I can’t believe this year’s Ride From Reno is over. Seriously. I truly can’t believe and, don’t want it to be, over.
We endured pain, suffering, joy, happiness, loneliness, camaraderie, misery, elation, sadness, spiritual awakening, and virtually every other emotion known to mankind. When coupled with wind, heat, sweat, and pure and simple hard, hard work, it’s difficult to understand how anxious we are to do it all again. Rob Berman (2-times); Jason Bleak (7-times); Keith Facer (2-times); Rich Linton (4-times); Joe Plater (8-times); Dan Sellers (5-times); Todd Smith (1-time); Darcie Strong (5-times); and me (15-times) rolled across the finish-line Saturday at Huntsman Cancer Institute with tears streaming down our faces while huge smiles crossed our lips. We had accomplished what so many others don’t and, cannot, understand. Unless you’re part of this little adventure known as the Ride From Reno, those who do this ride cannot adequately explain it. It’s impossible. I wish everyone had the chance to ride the 667-miles from Reno or, support someone who does. To be the last rider headed-up a long climb and have someone who, at that moment may be a little stronger, come back and ride the climb with you is, well, both humbling and exhilarating. You feel a bit like you’re holding others back, sort of like a boat anchor! But, there wasn’t an ego in our group; not with those who rode from Reno nor with those who supported those who rode. Everyone wanted everyone else to be successful. Isn’t that the way life is really supposed to be? It’s a rhetorical question because the answer is obvious; yes, that’s the way we all want to be treated and the way we’re all supposed to act.
I spent a week with the finest, most generous and gracious people on the planet. People who put their practices, careers, businesses, and families on hold while they dedicated themselves to something far larger: riding their bikes to raise money to find better-tolerated and less-toxic treatments for cancer and, ultimately, cures for the more than 200 types of this disease. In the process, the Ride From Reno Team raised approximately $55,000 out of the $459,000 total raised.
When I think about each of the folks who joined this year’s ride, along with their support, the word ‘integrity’ quickly comes to mind. It’s the word that describes each person who supported those who rode from Reno and best describes those who rode their bikes.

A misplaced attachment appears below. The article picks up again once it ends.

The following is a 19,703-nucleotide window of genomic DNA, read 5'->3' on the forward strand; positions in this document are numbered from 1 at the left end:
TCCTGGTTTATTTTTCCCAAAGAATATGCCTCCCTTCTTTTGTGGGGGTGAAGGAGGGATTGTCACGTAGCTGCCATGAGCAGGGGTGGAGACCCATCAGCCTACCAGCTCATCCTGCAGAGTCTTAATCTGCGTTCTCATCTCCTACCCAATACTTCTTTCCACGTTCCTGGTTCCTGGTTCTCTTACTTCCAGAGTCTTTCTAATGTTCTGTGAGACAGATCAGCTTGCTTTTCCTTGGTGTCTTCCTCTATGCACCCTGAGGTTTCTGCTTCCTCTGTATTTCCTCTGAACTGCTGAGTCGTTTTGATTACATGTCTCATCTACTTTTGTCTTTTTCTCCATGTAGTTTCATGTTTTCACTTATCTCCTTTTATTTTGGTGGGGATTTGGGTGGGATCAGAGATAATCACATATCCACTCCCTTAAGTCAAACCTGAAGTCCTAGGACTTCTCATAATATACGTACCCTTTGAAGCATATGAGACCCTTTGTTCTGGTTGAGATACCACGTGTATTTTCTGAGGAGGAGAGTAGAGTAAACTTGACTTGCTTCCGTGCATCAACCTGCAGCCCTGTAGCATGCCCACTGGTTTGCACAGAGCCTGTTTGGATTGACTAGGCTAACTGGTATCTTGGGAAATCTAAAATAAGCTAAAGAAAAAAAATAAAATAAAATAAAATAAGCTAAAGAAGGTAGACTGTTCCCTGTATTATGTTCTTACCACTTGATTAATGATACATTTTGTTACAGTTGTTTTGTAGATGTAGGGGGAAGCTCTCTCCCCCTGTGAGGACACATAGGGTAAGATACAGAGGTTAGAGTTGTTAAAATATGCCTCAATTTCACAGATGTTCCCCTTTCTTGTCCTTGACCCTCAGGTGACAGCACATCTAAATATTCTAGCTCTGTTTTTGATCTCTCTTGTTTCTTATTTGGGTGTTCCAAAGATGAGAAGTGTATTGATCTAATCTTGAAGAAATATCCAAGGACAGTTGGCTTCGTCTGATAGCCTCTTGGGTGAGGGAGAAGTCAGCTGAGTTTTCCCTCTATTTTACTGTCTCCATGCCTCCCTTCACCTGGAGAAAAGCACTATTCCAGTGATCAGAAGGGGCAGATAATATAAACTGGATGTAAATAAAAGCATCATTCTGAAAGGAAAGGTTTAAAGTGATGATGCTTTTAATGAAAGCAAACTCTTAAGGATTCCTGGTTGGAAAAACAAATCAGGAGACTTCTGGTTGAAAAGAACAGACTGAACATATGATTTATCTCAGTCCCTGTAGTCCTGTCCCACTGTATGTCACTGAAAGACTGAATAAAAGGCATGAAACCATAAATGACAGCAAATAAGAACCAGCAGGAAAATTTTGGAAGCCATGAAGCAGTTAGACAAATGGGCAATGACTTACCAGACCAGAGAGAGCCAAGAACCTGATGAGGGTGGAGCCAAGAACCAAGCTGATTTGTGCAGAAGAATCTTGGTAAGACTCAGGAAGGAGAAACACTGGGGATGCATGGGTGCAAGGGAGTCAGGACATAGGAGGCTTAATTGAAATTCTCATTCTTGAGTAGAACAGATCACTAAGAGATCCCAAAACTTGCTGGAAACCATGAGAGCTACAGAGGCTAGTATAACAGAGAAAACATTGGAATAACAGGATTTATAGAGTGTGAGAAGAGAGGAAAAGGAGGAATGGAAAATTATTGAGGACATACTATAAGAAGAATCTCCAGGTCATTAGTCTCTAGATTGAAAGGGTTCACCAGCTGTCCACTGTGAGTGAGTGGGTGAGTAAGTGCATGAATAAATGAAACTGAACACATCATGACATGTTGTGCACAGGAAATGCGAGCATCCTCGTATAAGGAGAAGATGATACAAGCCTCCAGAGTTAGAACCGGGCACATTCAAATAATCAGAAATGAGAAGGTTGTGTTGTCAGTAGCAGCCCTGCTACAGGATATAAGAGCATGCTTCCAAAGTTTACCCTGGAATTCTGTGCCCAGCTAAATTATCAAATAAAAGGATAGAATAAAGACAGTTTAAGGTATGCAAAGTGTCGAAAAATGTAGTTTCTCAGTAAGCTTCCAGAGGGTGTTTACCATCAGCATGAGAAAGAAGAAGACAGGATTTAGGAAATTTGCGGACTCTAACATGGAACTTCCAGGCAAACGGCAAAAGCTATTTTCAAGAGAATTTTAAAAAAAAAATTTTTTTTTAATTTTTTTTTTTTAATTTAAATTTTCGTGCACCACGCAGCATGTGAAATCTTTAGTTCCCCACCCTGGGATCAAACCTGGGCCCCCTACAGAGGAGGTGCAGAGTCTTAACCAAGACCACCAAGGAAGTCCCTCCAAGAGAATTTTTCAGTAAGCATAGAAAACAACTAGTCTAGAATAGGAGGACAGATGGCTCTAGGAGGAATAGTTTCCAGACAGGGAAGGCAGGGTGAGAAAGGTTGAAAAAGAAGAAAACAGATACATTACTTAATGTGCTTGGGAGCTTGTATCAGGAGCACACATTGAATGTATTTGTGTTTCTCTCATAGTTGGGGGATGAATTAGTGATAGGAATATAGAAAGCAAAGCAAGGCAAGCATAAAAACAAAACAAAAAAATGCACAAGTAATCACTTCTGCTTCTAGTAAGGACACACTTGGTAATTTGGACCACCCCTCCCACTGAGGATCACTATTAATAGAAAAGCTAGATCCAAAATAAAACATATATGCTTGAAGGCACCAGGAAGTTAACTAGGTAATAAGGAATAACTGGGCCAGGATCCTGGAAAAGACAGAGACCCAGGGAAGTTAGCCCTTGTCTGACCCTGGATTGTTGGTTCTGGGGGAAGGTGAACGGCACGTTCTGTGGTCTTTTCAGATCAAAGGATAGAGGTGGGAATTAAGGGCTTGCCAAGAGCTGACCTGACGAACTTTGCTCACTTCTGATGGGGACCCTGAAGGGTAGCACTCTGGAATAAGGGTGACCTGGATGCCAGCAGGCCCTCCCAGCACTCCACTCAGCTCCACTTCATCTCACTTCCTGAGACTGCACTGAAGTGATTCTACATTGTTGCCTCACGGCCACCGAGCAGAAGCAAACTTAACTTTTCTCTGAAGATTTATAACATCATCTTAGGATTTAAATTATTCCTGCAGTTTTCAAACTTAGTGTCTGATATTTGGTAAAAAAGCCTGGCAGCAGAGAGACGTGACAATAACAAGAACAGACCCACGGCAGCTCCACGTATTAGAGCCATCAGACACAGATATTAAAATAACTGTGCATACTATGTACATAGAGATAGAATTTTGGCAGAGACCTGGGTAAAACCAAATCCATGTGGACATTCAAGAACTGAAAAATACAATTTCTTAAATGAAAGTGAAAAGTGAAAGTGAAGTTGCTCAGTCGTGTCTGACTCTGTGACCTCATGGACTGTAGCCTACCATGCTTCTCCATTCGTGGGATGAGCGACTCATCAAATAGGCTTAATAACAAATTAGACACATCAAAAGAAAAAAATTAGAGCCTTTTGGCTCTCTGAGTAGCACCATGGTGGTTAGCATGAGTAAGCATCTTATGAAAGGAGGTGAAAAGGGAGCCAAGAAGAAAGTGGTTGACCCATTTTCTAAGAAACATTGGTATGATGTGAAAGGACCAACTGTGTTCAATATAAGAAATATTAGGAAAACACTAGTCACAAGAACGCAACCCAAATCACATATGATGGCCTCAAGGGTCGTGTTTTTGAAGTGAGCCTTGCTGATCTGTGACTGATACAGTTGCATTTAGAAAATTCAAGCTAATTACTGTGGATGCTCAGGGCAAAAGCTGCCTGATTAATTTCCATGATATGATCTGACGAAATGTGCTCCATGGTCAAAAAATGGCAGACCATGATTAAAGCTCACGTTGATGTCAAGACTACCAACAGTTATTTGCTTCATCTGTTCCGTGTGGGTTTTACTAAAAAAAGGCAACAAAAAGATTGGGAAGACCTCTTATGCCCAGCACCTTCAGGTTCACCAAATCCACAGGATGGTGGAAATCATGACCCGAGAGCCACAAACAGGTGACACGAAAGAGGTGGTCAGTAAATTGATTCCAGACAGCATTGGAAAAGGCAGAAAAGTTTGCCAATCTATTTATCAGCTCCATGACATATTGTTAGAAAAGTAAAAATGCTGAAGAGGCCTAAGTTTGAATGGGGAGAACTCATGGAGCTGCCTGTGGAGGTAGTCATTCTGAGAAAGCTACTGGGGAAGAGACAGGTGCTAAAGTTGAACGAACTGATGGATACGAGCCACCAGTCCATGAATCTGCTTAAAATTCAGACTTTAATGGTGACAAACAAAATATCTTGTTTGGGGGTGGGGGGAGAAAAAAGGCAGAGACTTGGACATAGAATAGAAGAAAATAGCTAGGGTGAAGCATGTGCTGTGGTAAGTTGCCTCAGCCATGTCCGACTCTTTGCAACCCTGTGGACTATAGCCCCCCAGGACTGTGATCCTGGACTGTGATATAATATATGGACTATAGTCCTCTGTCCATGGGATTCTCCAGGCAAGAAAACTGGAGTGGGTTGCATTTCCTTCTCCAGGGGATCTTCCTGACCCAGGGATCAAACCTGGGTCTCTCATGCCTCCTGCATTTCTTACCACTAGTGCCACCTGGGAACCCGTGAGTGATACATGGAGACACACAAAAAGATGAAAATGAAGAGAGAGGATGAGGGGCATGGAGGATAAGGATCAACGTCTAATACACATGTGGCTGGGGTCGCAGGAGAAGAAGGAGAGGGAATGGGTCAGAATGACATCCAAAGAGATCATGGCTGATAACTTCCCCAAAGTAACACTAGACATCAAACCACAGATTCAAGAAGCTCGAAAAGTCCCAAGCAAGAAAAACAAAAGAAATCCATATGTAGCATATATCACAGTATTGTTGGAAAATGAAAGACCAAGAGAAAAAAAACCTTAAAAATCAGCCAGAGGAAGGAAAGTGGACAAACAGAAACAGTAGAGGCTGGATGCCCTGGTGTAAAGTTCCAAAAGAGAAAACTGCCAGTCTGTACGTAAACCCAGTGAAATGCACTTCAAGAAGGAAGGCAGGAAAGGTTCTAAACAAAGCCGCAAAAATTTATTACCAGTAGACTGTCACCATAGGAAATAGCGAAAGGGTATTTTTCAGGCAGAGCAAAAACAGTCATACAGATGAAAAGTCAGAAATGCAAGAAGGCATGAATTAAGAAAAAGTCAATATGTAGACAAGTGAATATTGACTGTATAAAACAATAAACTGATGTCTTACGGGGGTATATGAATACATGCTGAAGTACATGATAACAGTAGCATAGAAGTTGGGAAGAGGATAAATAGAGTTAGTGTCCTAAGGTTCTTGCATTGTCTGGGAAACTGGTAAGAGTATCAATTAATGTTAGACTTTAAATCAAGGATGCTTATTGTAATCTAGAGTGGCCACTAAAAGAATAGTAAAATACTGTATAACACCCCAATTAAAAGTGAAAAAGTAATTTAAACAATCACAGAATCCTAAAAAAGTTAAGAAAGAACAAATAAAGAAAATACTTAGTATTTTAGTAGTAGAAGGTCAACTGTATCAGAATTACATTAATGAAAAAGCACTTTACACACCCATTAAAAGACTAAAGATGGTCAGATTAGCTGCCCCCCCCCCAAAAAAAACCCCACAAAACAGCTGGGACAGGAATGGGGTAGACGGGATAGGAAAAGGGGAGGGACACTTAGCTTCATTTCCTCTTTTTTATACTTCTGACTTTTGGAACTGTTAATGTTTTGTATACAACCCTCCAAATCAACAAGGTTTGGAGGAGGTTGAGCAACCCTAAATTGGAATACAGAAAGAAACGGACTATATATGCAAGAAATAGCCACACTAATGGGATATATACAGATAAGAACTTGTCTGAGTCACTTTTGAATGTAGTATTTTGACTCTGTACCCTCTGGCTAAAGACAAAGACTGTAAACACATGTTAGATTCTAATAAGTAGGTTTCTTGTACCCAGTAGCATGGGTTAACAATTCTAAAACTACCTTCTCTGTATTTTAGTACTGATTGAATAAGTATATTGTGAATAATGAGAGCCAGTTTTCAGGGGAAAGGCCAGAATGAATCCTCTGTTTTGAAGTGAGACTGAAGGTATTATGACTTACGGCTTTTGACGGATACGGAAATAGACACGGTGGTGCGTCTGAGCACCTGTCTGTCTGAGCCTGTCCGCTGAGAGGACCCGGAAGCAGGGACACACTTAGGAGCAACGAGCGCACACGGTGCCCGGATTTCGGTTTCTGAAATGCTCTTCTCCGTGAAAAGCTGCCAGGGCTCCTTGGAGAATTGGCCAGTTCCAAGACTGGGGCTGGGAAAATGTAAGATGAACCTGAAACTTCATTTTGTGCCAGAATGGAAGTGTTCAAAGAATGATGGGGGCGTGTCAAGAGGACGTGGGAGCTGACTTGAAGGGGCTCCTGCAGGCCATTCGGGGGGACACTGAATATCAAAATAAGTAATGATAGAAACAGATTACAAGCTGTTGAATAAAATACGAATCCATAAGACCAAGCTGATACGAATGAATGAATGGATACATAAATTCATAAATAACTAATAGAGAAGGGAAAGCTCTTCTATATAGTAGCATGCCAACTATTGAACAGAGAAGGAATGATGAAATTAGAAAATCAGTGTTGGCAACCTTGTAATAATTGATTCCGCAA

Day 1 was fast and hot; many of us were cramping and, those last few miles (I got 142.5-miles on Day 1) were brutal. Day 2, with the vicious climbs up Austin Summit, Bob Scott Pass, and Hickison Pass were tough. Day 3 started OK, but by the time we hit Robinson Pass the wind had kicked-in and the ride in to Ely was awful; we had to shuttle our bikes 15-miles across the most treacherous and wind-ravaged portion of the terrain before climbing Connor’s Pass at 7,722′. Day 4 started with a climb up to Sacramento Pass where we tenderly wrote on Highway 50 the names of those who have had cancer (whether they won their battle or not) and those who have it now. I wish I had the power to convey the feelings each of us felt that morning but, I don’t. You have to be there, personally, and experience this particular morning to understand it in any way. Many, many tears were shed on Sacramento Pass. The final 2-hours of our Day 4 ride were at 27 to 30 mph, chasing Jason in to Delta, UT. I’ve never seen anyone ride with more power and determination than Jason did the afternoon of Day 4.
Finally, there was Day 5, also known as the Huntsman 140. Mike MacDonald and Scott Westfall, both Ride From Reno veterans, joined us in Delta along with several hundred others. As a Father’s Day surprise, my son, Seth, joined us! In total, there were nearly 1,000 cyclist who rode the final day. It was amazing to see strong riders take-off, hammering their way to Salt Lake City, and before many miles passed our Ride From Reno Team would gobble them up. It happened time and time again; the power of a cohesive team cannot be overstated. Simply stated, we wanted one another to be successful and that’s how we rode; for one another. As we approached Salt Lake City, there were many times the entire paceline would slow down to enable a rider to ‘catch back on’ . . . we’d ridden the entire distance together and we were going to finish together.
As a survivor of Stage IV cancer, this ride is personal to me and, as long as my health holds-out, I’ll continue the Ride From Reno. When the time comes that I cannot do this ride, I’ve asked Jason Bleak to do the ride at least one more time; something to which he’s graciously agreed. Even then, this ride will still be personal to me. Clinically, healthcare professionals refer to the treatment regimen as surgery, radiation, and chemotherapy. To me, at the consumer level, I refer to it as slash, burn, and poison. It’s personal, and should be to every one of us. It’s time we drive a stake through the dark, cold, unfeeling heart of cancer.
Something our entire Ride From Reno Team is committed to do.